Thursday, January 10, 2013

Siobhan Roberts's "Wind Wizard"

Siobhan Roberts is a Toronto journalist and author whose work focuses on mathematics and science. Her first book, King of Infinite Space: Donald Coxeter, The Man Who Saved Geometry, won the Mathematical Association of America's 2009 Euler Prize for expanding the public's view of mathematics.

She applied the “Page 99 Test” to her latest book, Wind Wizard: Alan G. Davenport and the Art of Wind Engineering, and the Rule of the Many, and reported the following:
Wind engineer Alan Davenport’s story begins in the 1960s in New York City, where he set the template for modern wind science by conducting pioneering boundary layer wind tunnel tests on the Twin Towers, then just in the planning stages with structural engineer Les Robertson.

Today, Davenport’s story continues to play out in New York, where the Bronx-Whitestone Bridge, a suspension bridge crossing the East River and connecting Queens and The Bronx, underwent full-scale tests during the onslaught of Hurricane Sandy. The Whitestone, a sister bridge of the ill-fated Tacoma Narrows Bridge that so spectacularly collapsed in 1940, has made numerous visits to Davenport’s Lab at the University of Western Ontario since the late 1960s. The bridge underwent numerous tests and pricey aerodynamic renovations, such as the addition of wind fairings — just as a race car’s spoiler system of fins is meant to “spoil” unfavorable airflow across the vehicle, these aerodynamic devices on bridges reduce drag and lift. The last of the retrofits concluded last year, with the addition of a $136.7million new orthotropic steel deck. But an essential part of the rehabilitation program continued…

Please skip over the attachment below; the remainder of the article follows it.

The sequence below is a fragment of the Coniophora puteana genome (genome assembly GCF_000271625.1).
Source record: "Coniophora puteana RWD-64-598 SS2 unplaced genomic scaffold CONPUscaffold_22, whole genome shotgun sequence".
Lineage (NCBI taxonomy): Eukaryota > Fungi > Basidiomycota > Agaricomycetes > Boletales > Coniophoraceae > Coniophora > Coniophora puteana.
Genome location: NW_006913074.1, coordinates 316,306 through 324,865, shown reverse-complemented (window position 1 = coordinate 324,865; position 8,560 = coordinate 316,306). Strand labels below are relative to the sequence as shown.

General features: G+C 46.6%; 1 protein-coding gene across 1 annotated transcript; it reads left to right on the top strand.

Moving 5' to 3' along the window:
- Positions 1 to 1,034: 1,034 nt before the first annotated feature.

From page 99:
Perhaps the most essential principle of wind tunnel testing, Davenport always argued, is to check the results of wind tunnel model studies with actual observations of full-scale performance once the structure is built — test the results, so to speak.
In the 1990s, the Bronx-Whitestone had been put under full-time full-scale monitoring to ensure that the Lab had the best possible measure of its vital signs and the full-scale tests informed the retrofits — the installation of fairings and the deck, among others. And with laudable insight and foresight, the bridges and tunnels division of the Metropolitan Transportation Authority agreed to the Lab’s recommendation that the bridge continue to be monitored for the foreseeable future— just for the sake of the Lab’s and the MTA’s own erudition.

Full-scale monitoring is the Holy Grail of wind testing. The purpose of full-scale testing, Davenport cautioned, was not so much to measure whether the theoretically or experimentally predicted behavior of a bridge held true in reality, especially since one might wait tens or hundreds of years for the design wind to occur. Neither was full-scale monitoring tantamount to testing in a gigantic wind tunnel. Instead, he felt this line of inquiry should be used in ironing out the remaining wrinkles in theoretical models. Theory is innately embedded with uncertainties and unknowns, even in the building blocks, the sometimes still blurry building blocks that scientists perpetually strive to pull into sharper focus. Perhaps not surprisingly, the nature of the wind itself is still the building block of greatest variability.

Prior to the latest round of retrofits, the Bronx-Whitestone endured Hurricane Floyd in 1999, holding its own against 60mph peak winds. With Hurricane Sandy, winds reached peaks of 74-85mph. The Lab and the MTA are currently analyzing the data, but all indications are that the bridge weathered the storm without suffering any troublesome instabilities.
Learn more about the book and author at Siobhan Roberts' website.

The Page 69 Test: King of Infinite Space.

--Marshal Zeringue